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When I'm learning convergence, my teacher just show me about condition to convergence or not. But I haven't meet a function that contain both trigonometric and normal polynomial. When I asked one of my friends, he tell me that using Taylor to developed $\cos x$, but I'm afraid that is not the good solution.

$$\int_0^\infty\frac{\cos^2(x)}{x^2+5x+11}dx$$

Thanks :)

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3 Answers 3

up vote 5 down vote accepted

This is one of those questions that looks far worse than it really is.

So we consider $\displaystyle\int_0^\infty\frac{\cos^2x}{x^2+5x+11}dx$

Note immediately that the denomonator $x^2 + 5x + 11 > 11$ over the domain, and the numerator is bounded above by $1$. So on any finite subinterval, this integral is bounded. More to the point, we might consider only $\displaystyle \int_1^\infty\frac{\cos^2x}{x^2+5x+11}dx$, as the integral from $0$ to $1$ is bounded.

But $\displaystyle \int_1^\infty\frac{\cos^2x}{x^2+5x+11}dx < \int_1^\infty\frac{1}{x^2+5x+11}dx < \int_1^\infty\frac{1}{x^2}dx$

And there we have it.

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Let $$I = \int_0^{\infty} \frac{\cos^2(x)}{x^2 + 5x+11} dx$$ The integrand is non-negative and since $\cos^2(x) \in [0,1]$, $\forall x \in \mathbb{R}$, we get that $$0 \leq I = \int_0^{\infty} \frac{\cos^2(x)}{x^2 + 5x+11} dx \leq \int_0^{\infty} \frac1{x^2 + 5x+11} dx = \int_0^{\infty} \frac{dx}{(x+5/2)^2 + 19/4}$$ Now make use of the identity $$\int \frac{dx}{x^2 + a^2} = \frac{\arctan (x/a)}a$$ and bound the integral $I$. Hence, we get that $$0 \leq I \leq \left. \frac{2}{\sqrt{19}} \arctan \left(\frac{2x+5}{\sqrt{19}} \right) \right \rvert_{0}^{\infty} = \frac{2}{\sqrt{19}} \left( \frac{\pi}{2} - \arctan \left(\frac{5}{\sqrt{19}}\right) \right) = \frac{\pi - 2 \arctan \left( \dfrac{5}{\sqrt{19}} \right)}{\sqrt{19}} \approx 0.328984$$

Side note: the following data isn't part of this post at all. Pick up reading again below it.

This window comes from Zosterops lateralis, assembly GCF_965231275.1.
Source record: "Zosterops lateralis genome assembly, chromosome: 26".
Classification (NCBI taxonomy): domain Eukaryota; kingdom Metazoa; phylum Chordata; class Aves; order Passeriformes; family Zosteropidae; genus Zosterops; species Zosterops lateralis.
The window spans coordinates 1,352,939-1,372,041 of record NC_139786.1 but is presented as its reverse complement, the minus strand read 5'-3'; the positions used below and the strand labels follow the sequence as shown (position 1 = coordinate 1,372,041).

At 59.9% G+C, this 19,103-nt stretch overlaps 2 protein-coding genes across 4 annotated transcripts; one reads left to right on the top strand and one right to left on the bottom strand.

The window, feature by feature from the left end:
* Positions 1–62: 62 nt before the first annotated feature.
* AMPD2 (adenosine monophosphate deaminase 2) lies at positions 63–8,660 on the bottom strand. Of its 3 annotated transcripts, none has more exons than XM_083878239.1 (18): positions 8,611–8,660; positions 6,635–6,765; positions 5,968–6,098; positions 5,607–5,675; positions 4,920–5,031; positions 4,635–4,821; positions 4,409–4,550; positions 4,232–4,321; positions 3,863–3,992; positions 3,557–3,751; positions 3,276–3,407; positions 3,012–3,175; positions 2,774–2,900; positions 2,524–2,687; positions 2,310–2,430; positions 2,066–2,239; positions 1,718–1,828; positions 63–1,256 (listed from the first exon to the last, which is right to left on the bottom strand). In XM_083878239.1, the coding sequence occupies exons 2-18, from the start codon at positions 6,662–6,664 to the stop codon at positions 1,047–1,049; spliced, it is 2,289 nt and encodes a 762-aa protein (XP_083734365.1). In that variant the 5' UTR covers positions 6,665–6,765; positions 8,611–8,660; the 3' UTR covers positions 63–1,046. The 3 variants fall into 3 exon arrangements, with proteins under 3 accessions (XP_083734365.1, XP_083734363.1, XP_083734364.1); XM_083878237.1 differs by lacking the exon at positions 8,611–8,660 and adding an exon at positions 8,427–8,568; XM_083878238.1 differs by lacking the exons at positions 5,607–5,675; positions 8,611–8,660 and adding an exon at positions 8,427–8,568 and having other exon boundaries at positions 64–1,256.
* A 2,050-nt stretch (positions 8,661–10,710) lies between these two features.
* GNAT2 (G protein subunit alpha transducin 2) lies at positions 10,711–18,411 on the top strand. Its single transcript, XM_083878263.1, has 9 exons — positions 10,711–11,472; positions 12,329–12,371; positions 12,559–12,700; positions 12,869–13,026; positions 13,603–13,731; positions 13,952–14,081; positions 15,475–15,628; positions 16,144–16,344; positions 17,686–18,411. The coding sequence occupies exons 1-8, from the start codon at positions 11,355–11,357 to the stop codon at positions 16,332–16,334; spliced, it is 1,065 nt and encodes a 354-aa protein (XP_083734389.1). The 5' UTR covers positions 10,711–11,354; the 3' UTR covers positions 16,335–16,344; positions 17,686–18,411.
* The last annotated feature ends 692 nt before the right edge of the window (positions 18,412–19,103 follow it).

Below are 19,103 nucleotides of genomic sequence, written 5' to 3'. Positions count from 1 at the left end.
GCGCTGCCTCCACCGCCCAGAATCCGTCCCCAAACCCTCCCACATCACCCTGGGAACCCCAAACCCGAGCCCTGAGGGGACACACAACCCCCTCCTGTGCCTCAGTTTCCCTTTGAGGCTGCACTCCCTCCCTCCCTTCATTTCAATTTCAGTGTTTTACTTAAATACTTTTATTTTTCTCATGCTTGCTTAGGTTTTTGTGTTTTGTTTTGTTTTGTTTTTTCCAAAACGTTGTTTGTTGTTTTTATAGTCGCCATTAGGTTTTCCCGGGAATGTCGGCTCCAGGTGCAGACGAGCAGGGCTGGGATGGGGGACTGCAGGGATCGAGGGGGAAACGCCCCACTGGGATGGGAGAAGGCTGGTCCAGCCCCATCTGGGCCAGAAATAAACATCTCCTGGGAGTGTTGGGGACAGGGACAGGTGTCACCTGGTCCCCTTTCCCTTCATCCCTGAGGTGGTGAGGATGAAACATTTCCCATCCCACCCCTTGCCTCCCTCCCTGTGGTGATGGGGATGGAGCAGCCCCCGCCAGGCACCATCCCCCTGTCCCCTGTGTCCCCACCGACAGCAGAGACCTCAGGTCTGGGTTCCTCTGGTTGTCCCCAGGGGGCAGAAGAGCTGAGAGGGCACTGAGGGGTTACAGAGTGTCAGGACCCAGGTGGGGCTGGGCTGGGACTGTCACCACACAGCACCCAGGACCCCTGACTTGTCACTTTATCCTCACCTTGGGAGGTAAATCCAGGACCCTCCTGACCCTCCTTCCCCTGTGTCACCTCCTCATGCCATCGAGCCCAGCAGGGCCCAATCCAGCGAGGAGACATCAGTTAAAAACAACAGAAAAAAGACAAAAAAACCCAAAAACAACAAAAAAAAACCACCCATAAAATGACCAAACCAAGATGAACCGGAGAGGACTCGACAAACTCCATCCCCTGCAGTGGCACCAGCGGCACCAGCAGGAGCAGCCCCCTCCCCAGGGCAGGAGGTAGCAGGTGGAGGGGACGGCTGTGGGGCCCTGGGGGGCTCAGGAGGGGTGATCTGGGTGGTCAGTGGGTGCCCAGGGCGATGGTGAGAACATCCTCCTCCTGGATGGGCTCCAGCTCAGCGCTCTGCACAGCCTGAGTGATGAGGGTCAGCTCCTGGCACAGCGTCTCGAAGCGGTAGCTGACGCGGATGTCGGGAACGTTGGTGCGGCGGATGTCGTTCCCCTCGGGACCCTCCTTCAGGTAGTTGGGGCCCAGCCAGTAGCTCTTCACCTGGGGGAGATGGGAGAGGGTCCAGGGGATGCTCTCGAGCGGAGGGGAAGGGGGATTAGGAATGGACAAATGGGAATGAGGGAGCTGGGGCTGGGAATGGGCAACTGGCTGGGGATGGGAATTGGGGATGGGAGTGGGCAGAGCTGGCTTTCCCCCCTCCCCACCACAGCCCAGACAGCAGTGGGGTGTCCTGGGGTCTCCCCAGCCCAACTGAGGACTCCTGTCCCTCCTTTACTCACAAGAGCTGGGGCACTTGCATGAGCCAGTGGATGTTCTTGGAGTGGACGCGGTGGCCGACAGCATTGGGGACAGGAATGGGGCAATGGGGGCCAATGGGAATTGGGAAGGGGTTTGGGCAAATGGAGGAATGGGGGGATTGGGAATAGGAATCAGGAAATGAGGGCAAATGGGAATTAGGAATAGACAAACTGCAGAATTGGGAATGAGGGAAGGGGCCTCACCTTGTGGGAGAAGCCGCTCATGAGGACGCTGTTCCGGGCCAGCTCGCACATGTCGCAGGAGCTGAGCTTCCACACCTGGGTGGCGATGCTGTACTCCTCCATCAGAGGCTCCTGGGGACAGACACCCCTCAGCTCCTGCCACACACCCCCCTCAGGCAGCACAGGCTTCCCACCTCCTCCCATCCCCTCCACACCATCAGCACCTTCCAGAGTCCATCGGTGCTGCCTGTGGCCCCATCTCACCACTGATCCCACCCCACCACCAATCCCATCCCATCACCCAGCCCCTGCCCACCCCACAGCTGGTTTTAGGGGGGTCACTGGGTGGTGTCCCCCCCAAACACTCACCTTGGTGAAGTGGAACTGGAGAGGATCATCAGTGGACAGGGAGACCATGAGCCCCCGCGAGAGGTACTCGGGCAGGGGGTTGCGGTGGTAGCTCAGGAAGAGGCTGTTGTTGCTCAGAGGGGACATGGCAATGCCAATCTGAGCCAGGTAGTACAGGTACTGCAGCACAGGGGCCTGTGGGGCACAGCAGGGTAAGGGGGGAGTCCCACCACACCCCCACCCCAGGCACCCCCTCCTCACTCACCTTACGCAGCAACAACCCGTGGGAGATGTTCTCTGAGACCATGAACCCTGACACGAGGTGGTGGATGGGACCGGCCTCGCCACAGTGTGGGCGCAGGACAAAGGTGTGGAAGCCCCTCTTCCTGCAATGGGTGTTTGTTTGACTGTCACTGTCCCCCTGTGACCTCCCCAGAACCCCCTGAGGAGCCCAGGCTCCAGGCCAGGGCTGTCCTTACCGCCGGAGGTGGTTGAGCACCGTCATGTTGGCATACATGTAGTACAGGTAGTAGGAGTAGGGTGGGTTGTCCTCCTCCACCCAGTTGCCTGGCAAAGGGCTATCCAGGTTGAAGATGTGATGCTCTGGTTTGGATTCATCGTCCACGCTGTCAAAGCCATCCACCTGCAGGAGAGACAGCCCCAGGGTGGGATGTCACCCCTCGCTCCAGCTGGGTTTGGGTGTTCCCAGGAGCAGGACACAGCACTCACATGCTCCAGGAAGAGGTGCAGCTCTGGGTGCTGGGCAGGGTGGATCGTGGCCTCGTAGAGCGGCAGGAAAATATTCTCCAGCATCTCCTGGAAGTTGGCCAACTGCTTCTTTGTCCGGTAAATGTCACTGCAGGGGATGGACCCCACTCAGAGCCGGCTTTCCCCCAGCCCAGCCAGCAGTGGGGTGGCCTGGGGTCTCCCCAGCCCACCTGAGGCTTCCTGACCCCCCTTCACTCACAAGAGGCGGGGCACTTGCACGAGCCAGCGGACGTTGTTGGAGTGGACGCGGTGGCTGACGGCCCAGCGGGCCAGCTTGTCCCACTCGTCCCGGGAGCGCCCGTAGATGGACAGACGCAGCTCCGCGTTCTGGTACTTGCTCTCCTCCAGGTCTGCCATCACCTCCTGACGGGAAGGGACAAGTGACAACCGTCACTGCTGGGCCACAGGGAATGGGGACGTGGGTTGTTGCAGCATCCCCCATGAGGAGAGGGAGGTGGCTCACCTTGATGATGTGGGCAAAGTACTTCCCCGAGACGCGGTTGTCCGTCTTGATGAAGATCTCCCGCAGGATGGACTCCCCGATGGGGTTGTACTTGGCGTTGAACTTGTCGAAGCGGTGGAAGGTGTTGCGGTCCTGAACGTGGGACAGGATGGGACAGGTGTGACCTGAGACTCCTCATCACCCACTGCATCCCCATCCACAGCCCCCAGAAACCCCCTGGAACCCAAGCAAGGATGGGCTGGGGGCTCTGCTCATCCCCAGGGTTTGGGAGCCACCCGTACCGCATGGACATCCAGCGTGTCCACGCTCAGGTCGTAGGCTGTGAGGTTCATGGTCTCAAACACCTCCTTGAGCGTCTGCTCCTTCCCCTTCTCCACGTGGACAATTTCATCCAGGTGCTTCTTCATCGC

EDIT Another quick argument is along the lines of what mixedmath has done but there is no need to split the integral over two regions $$I = \int_0^{\infty} \frac{\cos^2(x)}{x^2 + 5x+11} dx \leq \int_0^{\infty} \frac1{x^2 + 5x+11} dx \leq \int_0^{\infty} \frac{dx}{(x+5/2)^2} = \left. \left(-\frac1{x+5/2} \right) \right \rvert_{0}^{\infty} = \frac25$$

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You can see that $\displaystyle \int_0^\infty \dfrac{\cos^2 x}{x^2 + 5x + 11} dx \le \int_0^\infty \dfrac{1}{x^2+5x+11}dx$ while the RHS expression converges, thus your integral is convergent too.

When it comes to use its Taylor series, after expanding, you can go on by proving that each term of your expansion is uniformly convergent to a function (there may be other way than this). After than, you can integrate each term of the series and the problem usually comes when you have to evaluate the value of new series.

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